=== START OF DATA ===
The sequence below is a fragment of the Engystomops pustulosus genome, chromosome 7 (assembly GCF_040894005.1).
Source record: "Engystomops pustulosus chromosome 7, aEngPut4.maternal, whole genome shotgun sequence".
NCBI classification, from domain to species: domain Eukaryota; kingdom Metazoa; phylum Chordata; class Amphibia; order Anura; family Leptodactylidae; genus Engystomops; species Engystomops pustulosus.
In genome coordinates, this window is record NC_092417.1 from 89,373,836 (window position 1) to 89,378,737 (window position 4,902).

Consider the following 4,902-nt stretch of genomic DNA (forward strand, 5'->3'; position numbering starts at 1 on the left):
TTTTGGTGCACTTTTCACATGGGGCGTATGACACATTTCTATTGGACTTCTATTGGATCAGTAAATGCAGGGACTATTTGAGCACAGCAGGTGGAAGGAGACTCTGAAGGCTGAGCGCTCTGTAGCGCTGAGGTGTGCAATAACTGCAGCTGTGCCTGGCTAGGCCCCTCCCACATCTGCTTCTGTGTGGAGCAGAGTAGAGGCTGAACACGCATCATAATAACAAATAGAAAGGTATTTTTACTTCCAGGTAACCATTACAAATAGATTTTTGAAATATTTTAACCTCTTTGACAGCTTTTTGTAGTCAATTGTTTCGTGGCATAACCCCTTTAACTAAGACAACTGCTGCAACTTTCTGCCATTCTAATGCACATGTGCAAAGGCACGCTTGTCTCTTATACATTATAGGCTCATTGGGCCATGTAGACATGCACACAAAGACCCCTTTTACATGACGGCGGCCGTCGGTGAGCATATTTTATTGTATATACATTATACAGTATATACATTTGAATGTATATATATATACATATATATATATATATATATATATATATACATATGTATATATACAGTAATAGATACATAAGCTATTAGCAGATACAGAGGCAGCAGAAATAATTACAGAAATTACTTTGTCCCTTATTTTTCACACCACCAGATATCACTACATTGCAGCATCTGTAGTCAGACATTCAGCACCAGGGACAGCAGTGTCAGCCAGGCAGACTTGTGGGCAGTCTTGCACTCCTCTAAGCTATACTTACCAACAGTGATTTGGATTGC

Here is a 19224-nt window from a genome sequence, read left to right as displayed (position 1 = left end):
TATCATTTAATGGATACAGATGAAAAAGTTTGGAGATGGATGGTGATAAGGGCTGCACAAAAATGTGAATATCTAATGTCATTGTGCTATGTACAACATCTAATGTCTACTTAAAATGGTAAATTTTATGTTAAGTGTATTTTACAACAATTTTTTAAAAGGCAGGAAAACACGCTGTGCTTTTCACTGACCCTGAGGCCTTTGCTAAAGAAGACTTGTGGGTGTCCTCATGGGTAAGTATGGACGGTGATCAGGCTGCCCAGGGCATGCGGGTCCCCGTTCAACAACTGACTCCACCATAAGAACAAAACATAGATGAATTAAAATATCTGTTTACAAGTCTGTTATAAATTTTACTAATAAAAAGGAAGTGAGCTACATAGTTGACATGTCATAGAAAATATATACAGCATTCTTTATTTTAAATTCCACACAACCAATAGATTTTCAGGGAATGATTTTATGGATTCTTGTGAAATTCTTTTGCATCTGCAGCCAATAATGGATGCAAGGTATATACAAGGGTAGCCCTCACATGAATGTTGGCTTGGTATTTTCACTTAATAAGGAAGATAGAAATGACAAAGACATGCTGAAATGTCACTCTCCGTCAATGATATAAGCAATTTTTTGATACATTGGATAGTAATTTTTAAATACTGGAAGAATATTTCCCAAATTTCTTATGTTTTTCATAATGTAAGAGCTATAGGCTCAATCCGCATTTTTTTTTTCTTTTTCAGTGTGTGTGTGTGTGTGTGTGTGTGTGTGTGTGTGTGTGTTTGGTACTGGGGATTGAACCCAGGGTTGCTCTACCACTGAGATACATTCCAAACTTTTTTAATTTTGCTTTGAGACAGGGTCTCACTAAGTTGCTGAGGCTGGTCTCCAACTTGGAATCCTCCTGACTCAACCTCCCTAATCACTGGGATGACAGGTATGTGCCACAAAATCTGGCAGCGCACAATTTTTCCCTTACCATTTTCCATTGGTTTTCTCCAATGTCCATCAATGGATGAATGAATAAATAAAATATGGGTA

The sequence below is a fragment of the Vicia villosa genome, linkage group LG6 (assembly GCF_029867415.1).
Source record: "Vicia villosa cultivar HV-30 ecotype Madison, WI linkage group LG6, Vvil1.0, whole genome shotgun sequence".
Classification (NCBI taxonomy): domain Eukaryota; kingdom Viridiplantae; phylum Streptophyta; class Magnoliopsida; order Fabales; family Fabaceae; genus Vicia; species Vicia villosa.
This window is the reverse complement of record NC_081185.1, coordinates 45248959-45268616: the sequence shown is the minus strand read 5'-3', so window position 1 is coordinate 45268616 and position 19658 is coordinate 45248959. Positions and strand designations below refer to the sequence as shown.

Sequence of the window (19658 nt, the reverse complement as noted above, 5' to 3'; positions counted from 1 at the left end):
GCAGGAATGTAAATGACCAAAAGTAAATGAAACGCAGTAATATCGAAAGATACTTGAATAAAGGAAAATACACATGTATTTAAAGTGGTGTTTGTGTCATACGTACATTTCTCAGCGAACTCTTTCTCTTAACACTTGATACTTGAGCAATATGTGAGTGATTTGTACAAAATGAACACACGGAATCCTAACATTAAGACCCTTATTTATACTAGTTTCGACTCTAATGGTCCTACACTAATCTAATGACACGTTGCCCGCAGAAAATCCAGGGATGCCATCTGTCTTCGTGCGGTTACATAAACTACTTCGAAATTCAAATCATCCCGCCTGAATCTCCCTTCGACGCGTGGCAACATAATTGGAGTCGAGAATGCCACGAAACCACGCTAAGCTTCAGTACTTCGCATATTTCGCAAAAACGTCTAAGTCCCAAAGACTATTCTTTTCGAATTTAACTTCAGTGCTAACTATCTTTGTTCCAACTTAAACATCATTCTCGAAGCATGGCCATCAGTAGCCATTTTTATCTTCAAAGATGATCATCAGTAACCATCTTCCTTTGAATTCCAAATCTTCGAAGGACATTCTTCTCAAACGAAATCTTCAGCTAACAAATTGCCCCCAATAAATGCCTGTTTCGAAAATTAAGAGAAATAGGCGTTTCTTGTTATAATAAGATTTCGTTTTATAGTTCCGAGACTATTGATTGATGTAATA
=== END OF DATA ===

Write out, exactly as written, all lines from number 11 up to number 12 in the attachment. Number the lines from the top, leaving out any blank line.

Classification (NCBI taxonomy): domain Eukaryota; kingdom Viridiplantae; phylum Streptophyta; class Magnoliopsida; order Fabales; family Fabaceae; genus Vicia; species Vicia villosa.
This window is the reverse complement of record NC_081185.1, coordinates 45248959-45268616: the sequence shown is the minus strand read 5'-3', so window position 1 is coordinate 45268616 and position 19658 is coordinate 45248959. Positions and strand designations below refer to the sequence as shown.